The British mobile operator EE and Apple entered a partnership to bundle Apple Music with EE services in August. While OTT bundling is commonplace for carriers, this partnership is notable because EE has a differentiated offering for its prepaid & postpaid subscribers. Postpaid subscribers get Apple Music but the prepaid subscribers can listen to music through MTV Trax instead. Such a segmented approach to bundling includes significant advantages for mobile operators, both in reducing churn and increasing revenue.
How so? Today, mobile accounts for 42% of e-commerce traffic but only 21% of revenue. This means a lot of people are window shopping on their mobile devices but then making purchases somewhere else, i.e. desktop. Since a majority of new people are coming online in emerging markets where smartphone growth is the biggest, the amount of low income “window shoppers” with only access to smartphones but no way to make payments online will grow.
For carriers in emerging markets the subscriber base growth will also primarily come from window shoppers, i.e. users choosing prepaid SIM cards over postpaid accounts. The purchasing behavior for these users is likely to be similar to the e-commerce window shoppers. They will try out telco bundled services but once the free trial runs out, lower income prevents them from becoming paying users and they are again more likely to churn over to a competitor.
This is where segmented bundling comes in: offering different digital services of the same category to users based on their profile. While almost everyone might want an Apple Music subscription, not everyone will be able to afford it. Adding a regional, cheaper streaming provider for prepaid subscribers allows increasing the amount of people who take up a bundle offer and continue paying for it after the free trial runs out.
Segmented bundling is not just something to think about in terms of existing and commonplace services, such as video and music streaming. The online audience is very fragmented and many different tastes need to be catered to. There are no “soccer moms” or “teenager” segments any longer; there are “house moms who listen to death metal and blog about vegetarianism” and “teenagers who write code for Raspberry PI at home” segments.
While people in these new, niche segments are the same regardless of whether they have a prepaid or postpaid account, their spending capabilities are different. Thus different merchants can be chosen to partner with whose business logic matches that of the subscribers’ spending capability.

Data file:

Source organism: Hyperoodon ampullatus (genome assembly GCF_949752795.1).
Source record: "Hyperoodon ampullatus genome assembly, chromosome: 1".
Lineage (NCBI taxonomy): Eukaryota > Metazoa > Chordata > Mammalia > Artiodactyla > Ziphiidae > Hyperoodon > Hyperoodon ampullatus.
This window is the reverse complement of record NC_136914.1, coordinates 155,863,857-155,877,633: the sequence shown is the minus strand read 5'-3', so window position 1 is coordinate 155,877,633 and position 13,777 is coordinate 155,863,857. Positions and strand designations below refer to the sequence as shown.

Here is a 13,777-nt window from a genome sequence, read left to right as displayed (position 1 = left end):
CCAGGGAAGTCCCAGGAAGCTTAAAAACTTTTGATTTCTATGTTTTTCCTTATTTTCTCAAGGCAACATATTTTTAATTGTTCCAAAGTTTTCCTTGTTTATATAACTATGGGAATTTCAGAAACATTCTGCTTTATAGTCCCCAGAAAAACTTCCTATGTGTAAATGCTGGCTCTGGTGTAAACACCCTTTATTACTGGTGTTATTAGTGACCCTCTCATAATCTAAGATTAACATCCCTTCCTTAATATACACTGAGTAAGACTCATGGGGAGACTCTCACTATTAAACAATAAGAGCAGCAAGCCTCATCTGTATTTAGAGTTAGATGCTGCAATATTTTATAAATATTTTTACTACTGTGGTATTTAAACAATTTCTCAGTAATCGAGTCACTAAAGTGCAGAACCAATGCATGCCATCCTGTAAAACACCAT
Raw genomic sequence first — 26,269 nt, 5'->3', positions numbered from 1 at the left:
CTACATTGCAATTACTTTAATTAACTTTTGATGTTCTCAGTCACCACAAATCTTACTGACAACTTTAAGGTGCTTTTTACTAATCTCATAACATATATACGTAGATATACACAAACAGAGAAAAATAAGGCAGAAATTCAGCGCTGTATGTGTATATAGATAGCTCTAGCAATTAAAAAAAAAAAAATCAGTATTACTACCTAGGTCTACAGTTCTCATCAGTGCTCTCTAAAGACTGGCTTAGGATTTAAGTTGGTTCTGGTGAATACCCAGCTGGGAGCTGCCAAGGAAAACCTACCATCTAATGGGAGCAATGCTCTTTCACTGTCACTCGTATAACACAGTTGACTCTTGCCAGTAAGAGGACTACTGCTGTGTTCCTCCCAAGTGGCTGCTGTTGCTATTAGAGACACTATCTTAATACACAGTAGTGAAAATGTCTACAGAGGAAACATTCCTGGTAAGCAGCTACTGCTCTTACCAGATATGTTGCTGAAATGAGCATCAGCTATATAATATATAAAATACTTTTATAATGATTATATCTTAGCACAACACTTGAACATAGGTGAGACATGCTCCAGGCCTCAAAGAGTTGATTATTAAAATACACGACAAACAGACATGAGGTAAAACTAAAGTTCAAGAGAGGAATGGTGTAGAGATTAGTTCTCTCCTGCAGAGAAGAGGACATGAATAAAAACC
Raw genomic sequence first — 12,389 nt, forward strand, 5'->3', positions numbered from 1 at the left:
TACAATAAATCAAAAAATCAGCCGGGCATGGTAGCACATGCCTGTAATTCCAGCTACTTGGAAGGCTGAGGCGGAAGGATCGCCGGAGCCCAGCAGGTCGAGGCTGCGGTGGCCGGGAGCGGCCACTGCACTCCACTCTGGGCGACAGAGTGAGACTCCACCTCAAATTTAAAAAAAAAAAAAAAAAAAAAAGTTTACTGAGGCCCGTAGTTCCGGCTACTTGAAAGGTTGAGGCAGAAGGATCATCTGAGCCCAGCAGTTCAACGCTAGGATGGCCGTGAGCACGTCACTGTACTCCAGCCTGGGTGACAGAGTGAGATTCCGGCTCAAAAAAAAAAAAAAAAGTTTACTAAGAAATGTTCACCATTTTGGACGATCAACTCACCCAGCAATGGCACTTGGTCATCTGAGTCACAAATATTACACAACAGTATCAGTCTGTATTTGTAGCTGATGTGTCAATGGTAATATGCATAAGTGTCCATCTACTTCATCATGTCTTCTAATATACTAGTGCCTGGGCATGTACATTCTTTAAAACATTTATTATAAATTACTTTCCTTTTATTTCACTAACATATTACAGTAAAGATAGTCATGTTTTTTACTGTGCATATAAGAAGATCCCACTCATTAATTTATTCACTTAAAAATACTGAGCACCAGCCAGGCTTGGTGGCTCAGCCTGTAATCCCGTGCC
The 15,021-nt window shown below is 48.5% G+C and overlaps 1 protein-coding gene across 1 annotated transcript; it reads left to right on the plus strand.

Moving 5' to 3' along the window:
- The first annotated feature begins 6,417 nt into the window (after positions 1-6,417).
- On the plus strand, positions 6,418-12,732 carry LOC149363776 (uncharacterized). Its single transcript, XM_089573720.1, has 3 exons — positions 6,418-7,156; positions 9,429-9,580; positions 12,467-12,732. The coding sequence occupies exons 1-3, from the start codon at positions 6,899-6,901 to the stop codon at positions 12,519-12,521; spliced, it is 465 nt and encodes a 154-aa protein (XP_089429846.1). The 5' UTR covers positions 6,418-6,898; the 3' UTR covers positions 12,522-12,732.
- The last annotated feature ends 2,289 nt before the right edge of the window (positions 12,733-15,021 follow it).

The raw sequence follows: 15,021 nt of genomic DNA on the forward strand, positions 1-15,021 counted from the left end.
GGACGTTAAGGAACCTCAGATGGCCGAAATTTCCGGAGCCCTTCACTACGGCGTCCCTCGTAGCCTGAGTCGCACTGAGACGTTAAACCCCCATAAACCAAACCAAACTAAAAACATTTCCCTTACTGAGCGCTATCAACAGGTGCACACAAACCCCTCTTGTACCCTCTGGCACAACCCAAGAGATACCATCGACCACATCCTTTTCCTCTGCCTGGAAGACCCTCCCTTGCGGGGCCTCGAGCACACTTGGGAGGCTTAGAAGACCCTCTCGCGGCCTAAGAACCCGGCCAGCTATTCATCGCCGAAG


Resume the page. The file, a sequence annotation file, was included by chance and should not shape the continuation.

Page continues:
Thinking about the custom audiences and what people care about opens up many new bundling opportunities. For example, for postpaid office workers a bundle can be created offering free access to Office365, Evernote or Slack. For hardcore tech geeks there can be a bundle with free VPN, a launcher or anti-virus app. For students, free access can be given to an e-learning platform. For news addicts, premium access to a newspaper can be offered. For individuals selling physical goods online, free credits on a classified portal are an attractive proposition. The amount of online service providers is vast, yet carriers have so far focused on very specific segments for partnerships. Those who expand their bundle offering will be able to create more stickiness with the growing prepaid subscriber audience.
When thinking about such new partnerships, the key is to take into account the user spending behavior and spending ability. Prepaid users are easier to acquire but they also churn more readily and are difficult to upsell to. Such users need to be engaged more often to spend, for example by sending promotional messages after they have topped up their account and have the money to spend on third party services. Reminders before their subscription to a service runs out or when a charge has failed help ensure they do not churn from the OTT service and eventually from the network.
For postpaid users with higher ARPU and money on their account, existing profiles on who they are can be used to create customized offerings. For example, if it is known that a subscriber spends most of their data on browsing news sites, they would be a perfect target to upsell a newspaper subscription to. Demographic information can be used here as well: on a user’s birthday, why not offer them a free trial to Evernote?
The key question for both existing bundles as well as new services is how carriers are actually going to make money off of it. While Apple Music is big, Spotify is even bigger, in part thanks to their numerous bundling partnerships with mobile operators. Carriers offer powerful user acquisition channels to such service providers in hopes that giving the service to their users for free will make them stay with the network.
But the growing prepaid subscriber base means many users (those without credit cards who can’t be monetized through regular “pay on the bill” channels) will be unable to continue paying for the service once their trial runs out. This means carriers simply end up paying the OTT services to keep churn lower. Instead, enabling carrier billing for the services would give prepaid audiences a seamless way to transition from a free user to a paying user - thus not just reducing churn, but also creating an opportunity for the carrier to make money as well.
Carriers stand to gain significantly by thinking through their bundling strategy. First, by looking beyond existing segments to cater for “niche” audiences with “niche” services. And second, by adding a payments relationship with the merchant on top of the marketing relationship. This creates a stronger link with both the service providers as well as the users who will then rely on their carrier to access premium content online.